Appeal from the Order of the Environmental Hearing Board in case of In The Matter of: Bortz Coal Company, Georges Township, Fayette County, No. 72-140.
Fred C. Adams, with him Coldren & Adams, for appellant.
K. W. James Rochow, Assistant Attorney General, with him Michael Alushin, Assistant Attorney General, and Anthony P. Picadio, Assistant Attorney General, for appellee.
President Judge Bowman and Judges Crumlish, Jr., Kramer, Wilkinson, Jr., Mencer, Rogers and Blatt. Opinion by Judge Kramer.
This is an appeal from an Order, dated June 12, 1972, of the Environmental Hearing Board (Board) reinstating and amending an Order of the Air Pollution Commission*fn1 in which the Bortz Coal Company (Bortz)
was ordered to operate its beehive coke ovens, at its Smithfield Coke Plant located in Fayette County, in such a manner that emissions from its ovens do not exceed the limits set forth in § 1.3(1) of the Air Pollution Commission Regulation IV. The Order also directed Bortz to submit a plan for such operation by August 1, 1972.
This is the second time this case has been before this Court, and the subject Order of the Board is the result of a remand order issued by this Court on July 9, 1971. For a proper understanding of the holding of this Court in this case, it is essential that the reader refer to our prior Opinion and Order at Bortz Coal Company v. Commonwealth, 2 Pa. Commonwealth Ct. 441, 279 A.2d 388 (1971), for the reason that everything we said there is affirmed herein without reiteration and said Opinion and Order are made a part hereof by reference thereto.
The records made at the original hearing and remand hearing revealed that Bortz has owned and operated approximately 70 beehive coke ovens at its Smithfield Plant for about 50 years. The ovens were built in 1898 and have been in operation since that time. For the past eight or nine years, the Commonwealth's air pollution authorities have been in contact with Bortz concerning the emissions of smoke and particulate matter from the ovens, the culmination of which resulted in various orders of the Commission ordering Bortz to comply with the rules and regulations of what is now known as the Department of Environmental Resources (DER). We remanded the case back to the Commission because of our holding that the Commission had not proven the alleged violation by substantial evidence. The record in the original hearing indicated that the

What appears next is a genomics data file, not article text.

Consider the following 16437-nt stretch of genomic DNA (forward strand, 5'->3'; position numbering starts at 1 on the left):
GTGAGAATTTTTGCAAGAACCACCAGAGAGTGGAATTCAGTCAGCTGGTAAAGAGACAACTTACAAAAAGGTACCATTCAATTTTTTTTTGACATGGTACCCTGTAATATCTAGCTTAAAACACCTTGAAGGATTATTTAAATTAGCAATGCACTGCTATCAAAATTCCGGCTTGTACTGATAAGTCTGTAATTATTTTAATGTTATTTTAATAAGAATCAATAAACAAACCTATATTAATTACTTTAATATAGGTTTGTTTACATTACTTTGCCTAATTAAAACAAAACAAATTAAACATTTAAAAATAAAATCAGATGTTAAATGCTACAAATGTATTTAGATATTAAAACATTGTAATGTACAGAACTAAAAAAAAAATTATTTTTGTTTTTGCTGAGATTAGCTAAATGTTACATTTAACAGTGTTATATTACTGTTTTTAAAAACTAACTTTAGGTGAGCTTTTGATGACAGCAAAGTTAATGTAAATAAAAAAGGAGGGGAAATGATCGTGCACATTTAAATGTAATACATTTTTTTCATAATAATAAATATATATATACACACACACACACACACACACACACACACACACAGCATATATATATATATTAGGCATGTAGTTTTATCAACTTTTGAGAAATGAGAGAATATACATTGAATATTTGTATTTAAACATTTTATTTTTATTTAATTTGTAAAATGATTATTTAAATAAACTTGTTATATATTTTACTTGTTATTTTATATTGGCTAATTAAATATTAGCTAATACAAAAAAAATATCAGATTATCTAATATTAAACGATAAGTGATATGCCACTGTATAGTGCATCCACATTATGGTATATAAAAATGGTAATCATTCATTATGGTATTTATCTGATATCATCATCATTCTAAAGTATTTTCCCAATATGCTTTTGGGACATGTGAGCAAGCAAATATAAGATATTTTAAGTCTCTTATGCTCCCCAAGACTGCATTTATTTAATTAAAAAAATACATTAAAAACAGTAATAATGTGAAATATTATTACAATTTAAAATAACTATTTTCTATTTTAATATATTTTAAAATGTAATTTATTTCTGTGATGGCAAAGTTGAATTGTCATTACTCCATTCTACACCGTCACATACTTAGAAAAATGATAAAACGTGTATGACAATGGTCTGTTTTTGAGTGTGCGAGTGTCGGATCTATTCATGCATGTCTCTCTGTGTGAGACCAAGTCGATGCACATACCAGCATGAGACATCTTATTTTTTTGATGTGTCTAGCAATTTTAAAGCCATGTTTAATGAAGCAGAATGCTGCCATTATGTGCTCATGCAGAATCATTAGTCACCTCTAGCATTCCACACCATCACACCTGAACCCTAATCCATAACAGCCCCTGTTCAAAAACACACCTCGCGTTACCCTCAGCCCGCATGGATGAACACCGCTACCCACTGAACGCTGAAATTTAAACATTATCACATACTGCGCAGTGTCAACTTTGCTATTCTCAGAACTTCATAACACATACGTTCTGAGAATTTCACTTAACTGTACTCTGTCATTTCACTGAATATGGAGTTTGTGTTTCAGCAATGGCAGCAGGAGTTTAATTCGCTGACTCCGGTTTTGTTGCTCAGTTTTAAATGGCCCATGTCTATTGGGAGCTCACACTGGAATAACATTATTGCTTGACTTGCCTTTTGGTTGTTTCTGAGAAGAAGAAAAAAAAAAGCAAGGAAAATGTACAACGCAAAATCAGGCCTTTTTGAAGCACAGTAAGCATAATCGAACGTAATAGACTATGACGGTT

Commission's experts had merely made visual observations of the smoke plumes coming from the ovens, while the record indicated that there were acceptable and well-recognized scientific tests available. We there held: "Visual tests and observations are not adequate evidence of a violation where recognized scientific tests are available. . . . This Court cannot close its eyes to the necessity of a regulatory agency proving its case. . . . [W]here there are available established methods for determining violations, those methods must be used." 2 Pa. Commonwealth Ct. at 458-459, 279 A.2d at 398. No appeal was taken from this Court's remand Order.
Subsequent to the original hearing, the Environmental Hearing Board, mandated by Act No. 275, was instituted and organized and the remand hearing was held before P.E. Waters, Esq., one of the three members of the Board, sitting as a Hearing Examiner. (See 71 P.S. § 510-21[f]) At the remand hearing, DER presented evidence through the testimony of four employes of DER, who qualified as experts in their respective fields under the general heading of Air Pollution. Unlike the original hearing, DER presented substantial evidence of air pollution caused by the emissions from Bortz's coke ovens, as measured and determined by the use of a recognized scientific testing device known as a Ringelmann Chart.*fn2 Although DER presented additional testimony concerning the reasons why other tests were not ...